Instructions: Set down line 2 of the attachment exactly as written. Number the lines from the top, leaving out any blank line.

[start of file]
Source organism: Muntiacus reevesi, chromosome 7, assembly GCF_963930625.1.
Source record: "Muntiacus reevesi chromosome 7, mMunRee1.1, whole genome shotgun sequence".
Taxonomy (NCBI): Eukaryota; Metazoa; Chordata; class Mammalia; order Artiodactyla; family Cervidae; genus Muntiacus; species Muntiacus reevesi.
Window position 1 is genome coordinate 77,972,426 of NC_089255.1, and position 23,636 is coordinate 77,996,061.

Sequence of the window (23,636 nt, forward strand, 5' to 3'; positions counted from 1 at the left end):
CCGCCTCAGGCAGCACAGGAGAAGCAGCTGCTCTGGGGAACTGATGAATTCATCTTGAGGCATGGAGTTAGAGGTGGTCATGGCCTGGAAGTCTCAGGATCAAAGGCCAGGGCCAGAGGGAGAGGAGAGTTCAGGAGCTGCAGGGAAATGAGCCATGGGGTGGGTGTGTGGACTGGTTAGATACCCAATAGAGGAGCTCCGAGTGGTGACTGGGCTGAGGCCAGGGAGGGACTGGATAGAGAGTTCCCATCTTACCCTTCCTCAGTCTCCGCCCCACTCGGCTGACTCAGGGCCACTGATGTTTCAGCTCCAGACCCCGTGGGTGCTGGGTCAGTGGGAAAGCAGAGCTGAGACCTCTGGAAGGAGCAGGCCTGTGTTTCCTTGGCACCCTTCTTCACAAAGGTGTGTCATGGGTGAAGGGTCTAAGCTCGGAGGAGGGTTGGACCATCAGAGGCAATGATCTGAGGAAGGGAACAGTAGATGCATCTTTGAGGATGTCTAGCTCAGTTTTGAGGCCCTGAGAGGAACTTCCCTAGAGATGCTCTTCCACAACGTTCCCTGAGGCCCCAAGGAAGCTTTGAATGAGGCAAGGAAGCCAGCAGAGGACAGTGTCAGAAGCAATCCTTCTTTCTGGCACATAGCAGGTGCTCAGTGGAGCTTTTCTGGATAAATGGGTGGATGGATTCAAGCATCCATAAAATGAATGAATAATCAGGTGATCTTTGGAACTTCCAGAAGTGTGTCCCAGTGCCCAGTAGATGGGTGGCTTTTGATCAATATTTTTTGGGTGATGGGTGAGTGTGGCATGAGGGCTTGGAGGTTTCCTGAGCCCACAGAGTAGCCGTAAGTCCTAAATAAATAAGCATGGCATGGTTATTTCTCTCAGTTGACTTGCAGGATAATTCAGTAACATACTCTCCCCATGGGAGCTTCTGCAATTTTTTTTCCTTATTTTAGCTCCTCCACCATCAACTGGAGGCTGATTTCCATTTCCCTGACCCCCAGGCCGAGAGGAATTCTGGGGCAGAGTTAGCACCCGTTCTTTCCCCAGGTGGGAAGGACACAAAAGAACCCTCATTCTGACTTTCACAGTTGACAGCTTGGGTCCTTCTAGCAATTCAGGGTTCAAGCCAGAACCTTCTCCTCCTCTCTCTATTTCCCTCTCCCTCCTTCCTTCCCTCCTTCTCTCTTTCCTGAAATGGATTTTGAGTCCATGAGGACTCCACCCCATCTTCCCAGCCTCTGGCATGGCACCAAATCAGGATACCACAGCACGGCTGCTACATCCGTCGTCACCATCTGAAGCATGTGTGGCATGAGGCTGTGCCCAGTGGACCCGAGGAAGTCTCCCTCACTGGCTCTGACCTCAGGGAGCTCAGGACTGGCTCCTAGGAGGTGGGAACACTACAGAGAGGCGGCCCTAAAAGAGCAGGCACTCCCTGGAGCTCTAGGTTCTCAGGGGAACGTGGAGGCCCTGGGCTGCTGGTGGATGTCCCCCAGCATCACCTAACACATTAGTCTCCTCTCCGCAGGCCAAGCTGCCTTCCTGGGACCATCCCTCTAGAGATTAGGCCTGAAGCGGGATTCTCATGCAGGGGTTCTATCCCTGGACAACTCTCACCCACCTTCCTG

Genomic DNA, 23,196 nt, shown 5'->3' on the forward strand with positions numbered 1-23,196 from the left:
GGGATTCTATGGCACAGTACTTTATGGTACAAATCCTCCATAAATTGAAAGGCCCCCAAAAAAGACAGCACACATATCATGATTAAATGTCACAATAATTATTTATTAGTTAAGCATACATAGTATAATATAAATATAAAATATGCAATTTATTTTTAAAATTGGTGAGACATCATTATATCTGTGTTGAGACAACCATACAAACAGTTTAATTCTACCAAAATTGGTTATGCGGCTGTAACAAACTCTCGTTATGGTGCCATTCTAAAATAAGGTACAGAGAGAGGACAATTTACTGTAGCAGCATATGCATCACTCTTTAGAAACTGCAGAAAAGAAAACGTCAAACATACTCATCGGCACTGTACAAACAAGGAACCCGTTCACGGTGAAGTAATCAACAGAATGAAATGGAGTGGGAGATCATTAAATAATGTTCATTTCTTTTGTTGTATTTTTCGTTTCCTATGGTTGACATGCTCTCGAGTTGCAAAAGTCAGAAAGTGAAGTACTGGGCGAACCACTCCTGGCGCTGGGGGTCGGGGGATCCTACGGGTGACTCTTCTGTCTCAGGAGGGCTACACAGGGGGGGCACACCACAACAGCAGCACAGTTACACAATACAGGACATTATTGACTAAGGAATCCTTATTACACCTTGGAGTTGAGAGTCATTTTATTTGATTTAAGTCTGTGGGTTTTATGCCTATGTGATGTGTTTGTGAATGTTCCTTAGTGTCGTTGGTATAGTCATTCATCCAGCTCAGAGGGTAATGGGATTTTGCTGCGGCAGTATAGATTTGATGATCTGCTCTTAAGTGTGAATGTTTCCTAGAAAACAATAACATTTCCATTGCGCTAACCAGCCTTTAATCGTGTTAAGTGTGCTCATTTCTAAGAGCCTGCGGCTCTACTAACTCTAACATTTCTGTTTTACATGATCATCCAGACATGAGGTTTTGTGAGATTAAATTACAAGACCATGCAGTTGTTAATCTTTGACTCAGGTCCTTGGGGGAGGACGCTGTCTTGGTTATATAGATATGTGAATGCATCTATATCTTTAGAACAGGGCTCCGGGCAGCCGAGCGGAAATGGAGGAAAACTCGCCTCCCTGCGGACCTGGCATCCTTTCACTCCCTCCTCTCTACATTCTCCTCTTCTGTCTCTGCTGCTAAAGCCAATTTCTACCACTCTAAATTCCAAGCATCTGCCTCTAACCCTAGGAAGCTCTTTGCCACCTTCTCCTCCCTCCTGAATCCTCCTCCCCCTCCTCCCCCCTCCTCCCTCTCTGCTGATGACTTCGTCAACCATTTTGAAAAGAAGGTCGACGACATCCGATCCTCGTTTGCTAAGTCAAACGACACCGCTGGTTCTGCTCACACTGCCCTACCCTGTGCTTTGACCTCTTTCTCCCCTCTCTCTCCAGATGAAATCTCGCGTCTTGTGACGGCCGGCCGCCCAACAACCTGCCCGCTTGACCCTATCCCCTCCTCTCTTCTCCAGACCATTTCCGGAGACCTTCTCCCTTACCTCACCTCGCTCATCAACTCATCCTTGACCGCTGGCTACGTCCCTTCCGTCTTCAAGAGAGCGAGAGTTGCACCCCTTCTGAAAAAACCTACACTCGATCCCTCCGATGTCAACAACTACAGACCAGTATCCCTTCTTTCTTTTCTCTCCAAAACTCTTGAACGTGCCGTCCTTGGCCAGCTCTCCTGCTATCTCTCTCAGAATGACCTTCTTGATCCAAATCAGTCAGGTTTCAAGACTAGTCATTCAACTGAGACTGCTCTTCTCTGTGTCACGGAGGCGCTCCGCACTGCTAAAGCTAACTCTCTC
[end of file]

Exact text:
Source record: "Muntiacus reevesi chromosome 7, mMunRee1.1, whole genome shotgun sequence".